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January 17, 2009


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Kimball Corson

My observation and sense is that global capitalism has an overwhelming tendency to want to operate uniformly across national boarders and strongly acts therefore to corrupt local and sometimes national third world governments in order to accomplish that goal. I have seen much of that in Central and Latin America. The instances are myriad.

The mechanism of global capitalism (large US corporations, world lending institutions controlled by the US and independent agents of the CIA and NSA) operate to corrupt and if that fails to overthrow governments or alternatively to assassinate their leaders (e.g, Ecuador, Venezuela, Nicaragua, Panama and others). This thread assumes and orderly, law abiding process that does not exist outside of the developed nations and is therefore very naïve. What exists elsewhere is a form of 21st century imperialism operating under the guise of global capitalism.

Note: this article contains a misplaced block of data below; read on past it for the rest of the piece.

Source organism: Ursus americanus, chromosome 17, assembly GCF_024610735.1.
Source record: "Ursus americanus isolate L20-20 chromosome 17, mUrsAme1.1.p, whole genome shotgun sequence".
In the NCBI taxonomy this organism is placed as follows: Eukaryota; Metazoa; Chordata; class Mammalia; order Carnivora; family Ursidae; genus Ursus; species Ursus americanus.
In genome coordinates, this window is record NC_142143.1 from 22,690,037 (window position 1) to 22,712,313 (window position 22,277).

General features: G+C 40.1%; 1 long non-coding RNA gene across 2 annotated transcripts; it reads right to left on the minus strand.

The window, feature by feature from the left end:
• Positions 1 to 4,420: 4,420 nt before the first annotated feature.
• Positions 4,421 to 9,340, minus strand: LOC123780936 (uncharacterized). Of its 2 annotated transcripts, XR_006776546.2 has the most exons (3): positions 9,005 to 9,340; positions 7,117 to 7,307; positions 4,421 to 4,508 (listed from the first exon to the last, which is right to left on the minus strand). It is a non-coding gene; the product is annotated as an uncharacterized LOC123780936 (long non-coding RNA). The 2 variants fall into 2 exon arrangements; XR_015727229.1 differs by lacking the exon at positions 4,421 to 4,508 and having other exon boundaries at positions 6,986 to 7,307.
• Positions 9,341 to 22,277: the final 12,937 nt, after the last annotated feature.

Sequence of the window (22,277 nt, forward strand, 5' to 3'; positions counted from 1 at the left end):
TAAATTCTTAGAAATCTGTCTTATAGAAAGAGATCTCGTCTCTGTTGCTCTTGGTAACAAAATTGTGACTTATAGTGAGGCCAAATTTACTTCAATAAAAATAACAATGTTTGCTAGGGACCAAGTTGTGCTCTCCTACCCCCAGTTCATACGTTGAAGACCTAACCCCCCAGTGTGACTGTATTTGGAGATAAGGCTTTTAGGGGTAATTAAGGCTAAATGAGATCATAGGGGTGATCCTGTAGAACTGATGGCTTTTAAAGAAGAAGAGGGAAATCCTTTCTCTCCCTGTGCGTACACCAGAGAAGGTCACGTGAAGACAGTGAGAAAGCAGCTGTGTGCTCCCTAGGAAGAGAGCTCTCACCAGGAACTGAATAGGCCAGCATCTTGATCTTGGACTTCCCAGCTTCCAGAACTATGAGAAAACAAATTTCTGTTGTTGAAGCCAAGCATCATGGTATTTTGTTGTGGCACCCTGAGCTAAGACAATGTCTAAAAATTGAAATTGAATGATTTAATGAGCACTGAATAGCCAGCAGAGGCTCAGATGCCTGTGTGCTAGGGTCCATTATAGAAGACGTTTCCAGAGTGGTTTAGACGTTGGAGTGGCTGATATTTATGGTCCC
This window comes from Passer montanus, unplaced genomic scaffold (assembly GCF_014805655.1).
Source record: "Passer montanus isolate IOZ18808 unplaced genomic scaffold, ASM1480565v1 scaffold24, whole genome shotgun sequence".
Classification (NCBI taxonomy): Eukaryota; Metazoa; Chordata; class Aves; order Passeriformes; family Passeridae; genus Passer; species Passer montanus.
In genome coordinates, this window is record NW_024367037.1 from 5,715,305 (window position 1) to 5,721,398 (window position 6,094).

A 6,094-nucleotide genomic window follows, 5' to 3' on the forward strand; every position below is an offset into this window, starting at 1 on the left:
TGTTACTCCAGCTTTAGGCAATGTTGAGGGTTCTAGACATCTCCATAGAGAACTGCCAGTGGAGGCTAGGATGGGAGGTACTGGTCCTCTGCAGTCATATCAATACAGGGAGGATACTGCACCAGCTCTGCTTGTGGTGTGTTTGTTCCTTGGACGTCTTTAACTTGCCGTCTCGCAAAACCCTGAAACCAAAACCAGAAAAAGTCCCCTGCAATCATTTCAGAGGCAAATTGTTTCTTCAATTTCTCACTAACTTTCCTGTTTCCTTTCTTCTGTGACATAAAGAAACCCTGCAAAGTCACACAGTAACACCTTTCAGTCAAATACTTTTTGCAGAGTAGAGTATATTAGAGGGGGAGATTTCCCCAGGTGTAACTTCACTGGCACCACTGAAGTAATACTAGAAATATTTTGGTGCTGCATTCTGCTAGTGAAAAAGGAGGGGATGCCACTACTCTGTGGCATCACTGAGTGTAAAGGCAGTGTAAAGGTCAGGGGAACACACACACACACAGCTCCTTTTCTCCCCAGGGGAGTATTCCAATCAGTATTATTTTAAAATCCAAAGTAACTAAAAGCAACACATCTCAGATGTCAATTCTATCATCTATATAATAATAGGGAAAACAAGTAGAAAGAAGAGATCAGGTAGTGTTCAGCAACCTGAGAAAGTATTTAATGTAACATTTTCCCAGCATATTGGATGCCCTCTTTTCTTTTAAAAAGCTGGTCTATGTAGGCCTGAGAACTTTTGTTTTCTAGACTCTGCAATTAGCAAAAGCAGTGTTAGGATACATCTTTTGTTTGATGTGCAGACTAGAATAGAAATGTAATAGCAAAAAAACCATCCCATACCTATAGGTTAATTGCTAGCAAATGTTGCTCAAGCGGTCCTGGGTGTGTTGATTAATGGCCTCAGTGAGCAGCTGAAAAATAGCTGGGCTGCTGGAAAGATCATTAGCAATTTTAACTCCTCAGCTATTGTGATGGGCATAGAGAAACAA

The naiveté of international law programs and also of American economics departments regarding how politicians, markets and institutions actually operate is in growing contrast to the savvy of America’s top business schools which are stepping to the fore-front and, to a substantial degree, are displacing those departmental counterparts. Examples here are the Chicago Booth Business School and the Stern Business School at NYU. The faculties of both have much had more to say that is useful about the macro state of the US economy and where it is headed relative to the economics departments of those two universities. And that it is not to say that those business schools -- to stay with those examples -- lack theoretically training in economics. They do not. They combine market and institutional savvy with excellent theoretical training in economics. For that reason, they are in the ascendancy as many economics departments and international law programs fade by comparison.

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